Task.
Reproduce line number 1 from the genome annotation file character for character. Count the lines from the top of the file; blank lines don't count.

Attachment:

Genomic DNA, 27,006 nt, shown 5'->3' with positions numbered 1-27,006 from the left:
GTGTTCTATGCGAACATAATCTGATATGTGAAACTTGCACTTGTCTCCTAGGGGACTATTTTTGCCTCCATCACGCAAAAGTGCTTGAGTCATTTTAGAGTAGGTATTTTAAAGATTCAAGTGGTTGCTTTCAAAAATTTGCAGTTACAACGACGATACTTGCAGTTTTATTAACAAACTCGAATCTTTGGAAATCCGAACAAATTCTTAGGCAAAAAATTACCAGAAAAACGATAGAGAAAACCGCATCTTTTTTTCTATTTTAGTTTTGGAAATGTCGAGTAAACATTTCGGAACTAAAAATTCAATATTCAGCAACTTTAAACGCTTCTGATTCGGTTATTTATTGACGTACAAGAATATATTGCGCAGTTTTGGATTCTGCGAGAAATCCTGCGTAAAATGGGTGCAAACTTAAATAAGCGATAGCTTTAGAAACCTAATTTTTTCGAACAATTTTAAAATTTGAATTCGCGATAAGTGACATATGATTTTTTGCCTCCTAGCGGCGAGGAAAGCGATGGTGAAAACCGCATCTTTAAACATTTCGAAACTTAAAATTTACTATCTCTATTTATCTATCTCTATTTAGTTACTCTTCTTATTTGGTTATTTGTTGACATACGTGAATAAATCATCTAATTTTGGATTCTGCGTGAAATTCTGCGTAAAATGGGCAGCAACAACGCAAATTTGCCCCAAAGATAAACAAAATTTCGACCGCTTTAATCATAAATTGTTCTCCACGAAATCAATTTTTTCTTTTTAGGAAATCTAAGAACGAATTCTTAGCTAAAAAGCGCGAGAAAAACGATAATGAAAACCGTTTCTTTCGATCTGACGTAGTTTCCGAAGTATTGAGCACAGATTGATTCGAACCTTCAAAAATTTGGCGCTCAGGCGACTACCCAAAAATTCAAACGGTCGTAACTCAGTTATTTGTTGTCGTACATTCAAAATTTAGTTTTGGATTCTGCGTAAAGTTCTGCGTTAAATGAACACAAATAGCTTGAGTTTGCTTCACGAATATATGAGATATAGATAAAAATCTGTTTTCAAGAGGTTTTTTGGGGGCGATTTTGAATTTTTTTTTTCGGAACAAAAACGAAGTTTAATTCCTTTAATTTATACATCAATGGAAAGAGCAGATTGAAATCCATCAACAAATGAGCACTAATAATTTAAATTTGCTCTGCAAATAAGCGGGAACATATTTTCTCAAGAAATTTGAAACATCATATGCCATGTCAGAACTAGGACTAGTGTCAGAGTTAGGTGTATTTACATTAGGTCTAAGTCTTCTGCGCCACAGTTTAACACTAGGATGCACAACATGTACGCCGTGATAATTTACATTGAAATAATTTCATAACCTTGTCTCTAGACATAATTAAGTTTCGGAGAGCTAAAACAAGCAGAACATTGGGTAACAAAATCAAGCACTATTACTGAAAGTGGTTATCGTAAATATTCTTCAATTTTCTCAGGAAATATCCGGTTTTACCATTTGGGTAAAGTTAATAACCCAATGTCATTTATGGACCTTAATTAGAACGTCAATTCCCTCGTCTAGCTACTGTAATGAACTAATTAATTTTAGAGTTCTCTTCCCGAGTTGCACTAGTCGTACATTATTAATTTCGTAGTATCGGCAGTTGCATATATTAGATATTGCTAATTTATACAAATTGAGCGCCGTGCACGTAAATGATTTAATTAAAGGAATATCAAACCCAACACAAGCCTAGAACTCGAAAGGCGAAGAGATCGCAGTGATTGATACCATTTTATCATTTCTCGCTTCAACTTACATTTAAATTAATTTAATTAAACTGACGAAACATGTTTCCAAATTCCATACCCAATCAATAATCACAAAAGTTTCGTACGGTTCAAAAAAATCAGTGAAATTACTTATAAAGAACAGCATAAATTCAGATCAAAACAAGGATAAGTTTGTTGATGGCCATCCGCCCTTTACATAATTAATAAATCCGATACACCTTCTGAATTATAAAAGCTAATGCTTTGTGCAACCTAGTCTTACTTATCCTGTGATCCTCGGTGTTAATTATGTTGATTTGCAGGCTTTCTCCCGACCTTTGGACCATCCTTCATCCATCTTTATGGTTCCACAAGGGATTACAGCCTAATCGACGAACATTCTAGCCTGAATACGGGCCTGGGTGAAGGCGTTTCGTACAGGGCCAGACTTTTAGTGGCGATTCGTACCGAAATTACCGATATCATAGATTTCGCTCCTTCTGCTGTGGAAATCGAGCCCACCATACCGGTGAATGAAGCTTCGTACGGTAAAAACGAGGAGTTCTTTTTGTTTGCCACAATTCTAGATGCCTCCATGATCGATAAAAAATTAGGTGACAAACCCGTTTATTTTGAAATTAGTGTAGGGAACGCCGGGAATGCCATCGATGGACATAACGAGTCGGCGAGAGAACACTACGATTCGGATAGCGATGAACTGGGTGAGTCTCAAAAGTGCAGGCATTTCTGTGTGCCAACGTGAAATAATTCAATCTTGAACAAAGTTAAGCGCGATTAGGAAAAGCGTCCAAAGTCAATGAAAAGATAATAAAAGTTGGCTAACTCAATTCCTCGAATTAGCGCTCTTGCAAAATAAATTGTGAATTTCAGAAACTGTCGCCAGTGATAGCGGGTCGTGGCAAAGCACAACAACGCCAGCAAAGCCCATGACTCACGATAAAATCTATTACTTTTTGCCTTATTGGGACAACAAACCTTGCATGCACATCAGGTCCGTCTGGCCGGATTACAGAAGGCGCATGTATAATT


Genomic DNA, 27,006 nt, shown 5'->3' with positions numbered 1-27,006 from the left: